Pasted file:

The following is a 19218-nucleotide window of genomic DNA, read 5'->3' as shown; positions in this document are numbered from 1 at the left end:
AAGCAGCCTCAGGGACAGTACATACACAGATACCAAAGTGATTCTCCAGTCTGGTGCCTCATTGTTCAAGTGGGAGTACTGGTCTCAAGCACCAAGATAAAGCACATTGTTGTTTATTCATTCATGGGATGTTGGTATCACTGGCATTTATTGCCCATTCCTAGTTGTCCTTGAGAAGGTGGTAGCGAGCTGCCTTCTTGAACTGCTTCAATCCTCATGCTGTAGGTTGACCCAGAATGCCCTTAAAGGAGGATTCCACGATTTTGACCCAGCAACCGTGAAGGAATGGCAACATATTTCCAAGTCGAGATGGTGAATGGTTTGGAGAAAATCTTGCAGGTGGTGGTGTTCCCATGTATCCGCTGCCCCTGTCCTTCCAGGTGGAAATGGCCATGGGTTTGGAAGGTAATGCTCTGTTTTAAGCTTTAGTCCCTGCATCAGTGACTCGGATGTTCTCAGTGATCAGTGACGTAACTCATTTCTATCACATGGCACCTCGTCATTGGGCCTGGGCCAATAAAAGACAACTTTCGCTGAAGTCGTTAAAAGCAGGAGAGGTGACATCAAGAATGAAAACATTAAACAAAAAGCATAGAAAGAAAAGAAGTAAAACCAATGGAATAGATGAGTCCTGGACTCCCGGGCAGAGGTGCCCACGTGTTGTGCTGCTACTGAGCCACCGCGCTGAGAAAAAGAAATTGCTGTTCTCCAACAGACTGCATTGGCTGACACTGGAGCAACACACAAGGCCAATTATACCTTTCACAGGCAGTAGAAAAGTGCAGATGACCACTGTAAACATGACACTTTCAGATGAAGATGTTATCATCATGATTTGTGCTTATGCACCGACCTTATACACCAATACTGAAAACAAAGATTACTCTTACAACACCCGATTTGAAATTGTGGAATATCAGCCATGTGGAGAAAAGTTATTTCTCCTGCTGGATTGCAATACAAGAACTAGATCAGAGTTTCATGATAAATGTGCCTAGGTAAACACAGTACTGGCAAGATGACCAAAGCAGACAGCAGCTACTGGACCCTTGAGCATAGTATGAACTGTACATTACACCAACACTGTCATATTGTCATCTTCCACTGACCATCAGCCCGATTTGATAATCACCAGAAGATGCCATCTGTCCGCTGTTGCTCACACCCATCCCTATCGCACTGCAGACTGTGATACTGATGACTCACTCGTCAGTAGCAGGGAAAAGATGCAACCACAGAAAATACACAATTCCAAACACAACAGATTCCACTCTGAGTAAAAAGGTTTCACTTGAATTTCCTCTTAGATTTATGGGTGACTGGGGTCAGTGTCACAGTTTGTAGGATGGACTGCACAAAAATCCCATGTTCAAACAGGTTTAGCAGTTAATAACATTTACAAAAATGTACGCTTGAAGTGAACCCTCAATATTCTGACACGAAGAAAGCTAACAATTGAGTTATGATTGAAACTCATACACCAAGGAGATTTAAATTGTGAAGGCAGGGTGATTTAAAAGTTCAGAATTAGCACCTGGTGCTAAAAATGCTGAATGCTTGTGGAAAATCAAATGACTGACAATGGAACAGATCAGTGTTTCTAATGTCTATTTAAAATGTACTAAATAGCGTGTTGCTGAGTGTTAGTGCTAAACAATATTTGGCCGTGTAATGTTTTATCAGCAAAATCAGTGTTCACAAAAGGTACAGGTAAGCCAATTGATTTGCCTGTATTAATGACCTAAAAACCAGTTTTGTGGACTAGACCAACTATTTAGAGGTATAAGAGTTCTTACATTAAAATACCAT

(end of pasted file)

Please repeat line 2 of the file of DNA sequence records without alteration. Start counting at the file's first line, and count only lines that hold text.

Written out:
AAGCAGCCTCAGGGACAGTACATACACAGATACCAAAGTGATTCTCCAGTCTGGTGCCTCATTGTTCAAGTGGGAGTACTGGTCTCAAGCACCAAGATAAAGCACATTGTTGTTTATTCATTCATGGGATGTTGGTATCACTGGCATTTATTGCCCATTCCTAGTTGTCCTTGAGAAGGTGGTAGCGAGCTGCCTTCTTGAACTGCTTCAATCCTCATGCTGTAGGTTGACCCAGAATGCCCTTAAAGGAGGATTCCACGATTTTGACCCAGCAACCGTGAAGGAATGGCAACATATTTCCAAGTCGAGATGGTGAATGGTTTGGAGAAAATCTTGCAGGTGGTGGTGTTCCCATGTATCCGCTGCCCCTGTCCTTCCAGGTGGAAATGGCCATGGGTTTGGAAGGTAATGCTCTGTTTTAAGCTTTAGTCCCTGCATCAGTGACTCGGATGTTCTCAGTGATCAGTGACGTAACTCATTTCTATCACATGGCACCTCGTCATTGGGCCTGGGCCAATAAAAGACAACTTTCGCTGAAGTCGTTAAAAGCAGGAGAGGTGACATCAAGAATGAAAACATTAAACAAAAAGCATAGAAAGAAAAGAAGTAAAACCAATGGAATAGATGAGTCCTGGACTCCCGGGCAGAGGTGCCCACGTGTTGTGCTGCTACTGAGCCACCGCGCTGAGAAAAAGAAATTGCTGTTCTCCAACAGACTGCATTGGCTGACACTGGAGCAACACACAAGGCCAATTATACCTTTCACAGGCAGTAGAAAAGTGCAGATGACCACTGTAAACATGACACTTTCAGATGAAGATGTTATCATCATGATTTGTGCTTATGCACCGACCTTATACACCAATACTGAAAACAAAGATTACTCTTACAACACCCGATTTGAAATTGTGGAATATCAGCCATGTGGAGAAAAGTTATTTCTCCTGCTGGATTGCAATACAAGAACTAGATCAGAGTTTCATGATAAATGTGCCTAGGTAAACACAGTACTGGCAAGATGACCAAAGCAGACAGCAGCTACTGGACCCTTGAGCATAGTATGAACTGTACATTACACCAACACTGTCATATTGTCATCTTCCACTGACCATCAGCCCGATTTGATAATCACCAGAAGATGCCATCTGTCCGCTGTTGCTCACACCCATCCCTATCGCACTGCAGACTGTGATACTGATGACTCACTCGTCAGTAGCAGGGAAAAGATGCAACCACAGAAAATACACAATTCCAAACACAACAGATTCCACTCTGAGTAAAAAGGTTTCACTTGAATTTCCTCTTAGATTTATGGGTGACTGGGGTCAGTGTCACAGTTTGTAGGATGGACTGCACAAAAATCCCATGTTCAAACAGGTTTAGCAGTTAATAACATTTACAAAAATGTACGCTTGAAGTGAACCCTCAATATTCTGACACGAAGAAAGCTAACAATTGAGTTATGATTGAAACTCATACACCAAGGAGATTTAAATTGTGAAGGCAGGGTGATTTAAAAGTTCAGAATTAGCACCTGGTGCTAAAAATGCTGAATGCTTGTGGAAAATCAAATGACTGACAATGGAACAGATCAGTGTTTCTAATGTCTATTTAAAATGTACTAAATAGCGTGTTGCTGAGTGTTAGTGCTAAACAATATTTGGCCGTGTAATGTTTTATCAGCAAAATCAGTGTTCACAAAAGGTACAGGTAAGCCAATTGATTTGCCTGTATTAATGACCTAAAAACCAGTTTTGTGGACTAGACCAACTATTTAGAGGTATAAGAGTTCTTACATTAAAATACCAT